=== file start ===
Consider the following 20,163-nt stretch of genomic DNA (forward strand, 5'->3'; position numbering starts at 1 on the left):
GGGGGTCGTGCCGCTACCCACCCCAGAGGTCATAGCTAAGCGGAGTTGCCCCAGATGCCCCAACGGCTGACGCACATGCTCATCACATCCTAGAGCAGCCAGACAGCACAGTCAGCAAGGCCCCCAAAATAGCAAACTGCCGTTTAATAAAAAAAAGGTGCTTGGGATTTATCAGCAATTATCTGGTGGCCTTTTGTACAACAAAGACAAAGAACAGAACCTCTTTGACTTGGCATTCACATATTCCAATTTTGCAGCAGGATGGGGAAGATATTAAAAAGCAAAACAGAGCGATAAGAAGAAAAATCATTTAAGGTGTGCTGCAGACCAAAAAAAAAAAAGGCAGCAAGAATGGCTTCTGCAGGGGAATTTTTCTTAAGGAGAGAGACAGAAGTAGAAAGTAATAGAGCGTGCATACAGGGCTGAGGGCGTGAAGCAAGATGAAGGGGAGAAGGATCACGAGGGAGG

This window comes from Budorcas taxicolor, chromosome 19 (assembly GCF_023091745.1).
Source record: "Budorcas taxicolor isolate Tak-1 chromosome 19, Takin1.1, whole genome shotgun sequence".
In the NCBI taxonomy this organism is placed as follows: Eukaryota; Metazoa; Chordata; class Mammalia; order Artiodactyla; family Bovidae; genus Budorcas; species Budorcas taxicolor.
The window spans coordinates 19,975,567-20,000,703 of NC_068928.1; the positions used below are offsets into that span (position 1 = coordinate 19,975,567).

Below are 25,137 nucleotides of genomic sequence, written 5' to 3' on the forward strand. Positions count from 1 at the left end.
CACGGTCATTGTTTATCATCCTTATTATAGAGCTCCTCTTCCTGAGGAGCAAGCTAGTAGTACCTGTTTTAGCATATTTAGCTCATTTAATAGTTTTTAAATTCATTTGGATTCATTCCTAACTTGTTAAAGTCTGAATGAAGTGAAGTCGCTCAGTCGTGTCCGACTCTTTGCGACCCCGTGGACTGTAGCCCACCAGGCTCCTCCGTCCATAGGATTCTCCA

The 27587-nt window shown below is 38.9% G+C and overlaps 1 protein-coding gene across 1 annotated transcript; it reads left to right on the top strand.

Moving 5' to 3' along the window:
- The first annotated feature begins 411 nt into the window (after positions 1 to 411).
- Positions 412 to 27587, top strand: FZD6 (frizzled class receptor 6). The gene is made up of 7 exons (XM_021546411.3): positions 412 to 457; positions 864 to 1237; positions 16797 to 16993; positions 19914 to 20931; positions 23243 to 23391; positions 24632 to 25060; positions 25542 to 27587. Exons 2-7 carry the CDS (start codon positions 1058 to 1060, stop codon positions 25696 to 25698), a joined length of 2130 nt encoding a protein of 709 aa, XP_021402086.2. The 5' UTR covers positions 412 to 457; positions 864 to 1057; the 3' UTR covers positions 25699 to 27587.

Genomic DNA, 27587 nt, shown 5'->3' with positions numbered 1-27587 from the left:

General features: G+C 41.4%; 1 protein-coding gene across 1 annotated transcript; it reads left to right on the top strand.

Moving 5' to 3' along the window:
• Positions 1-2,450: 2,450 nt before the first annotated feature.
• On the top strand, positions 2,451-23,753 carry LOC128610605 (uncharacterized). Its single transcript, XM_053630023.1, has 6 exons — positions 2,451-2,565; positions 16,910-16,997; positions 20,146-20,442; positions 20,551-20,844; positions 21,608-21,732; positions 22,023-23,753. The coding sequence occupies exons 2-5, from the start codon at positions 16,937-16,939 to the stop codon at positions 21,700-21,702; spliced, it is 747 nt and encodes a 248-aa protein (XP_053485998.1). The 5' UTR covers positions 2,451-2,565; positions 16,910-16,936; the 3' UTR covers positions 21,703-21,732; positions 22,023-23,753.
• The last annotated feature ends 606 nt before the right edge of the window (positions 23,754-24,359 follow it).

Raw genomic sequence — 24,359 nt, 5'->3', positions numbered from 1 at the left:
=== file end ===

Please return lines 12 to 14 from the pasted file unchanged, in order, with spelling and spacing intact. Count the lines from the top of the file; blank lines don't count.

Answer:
- Positions 412 to 27587, top strand: FZD6 (frizzled class receptor 6). The gene is made up of 7 exons (XM_021546411.3): positions 412 to 457; positions 864 to 1237; positions 16797 to 16993; positions 19914 to 20931; positions 23243 to 23391; positions 24632 to 25060; positions 25542 to 27587. Exons 2-7 carry the CDS (start codon positions 1058 to 1060, stop codon positions 25696 to 25698), a joined length of 2130 nt encoding a protein of 709 aa, XP_021402086.2. The 5' UTR covers positions 412 to 457; positions 864 to 1057; the 3' UTR covers positions 25699 to 27587.

Genomic DNA, 27587 nt, shown 5'->3' with positions numbered 1-27587 from the left:

General features: G+C 41.4%; 1 protein-coding gene across 1 annotated transcript; it reads left to right on the top strand.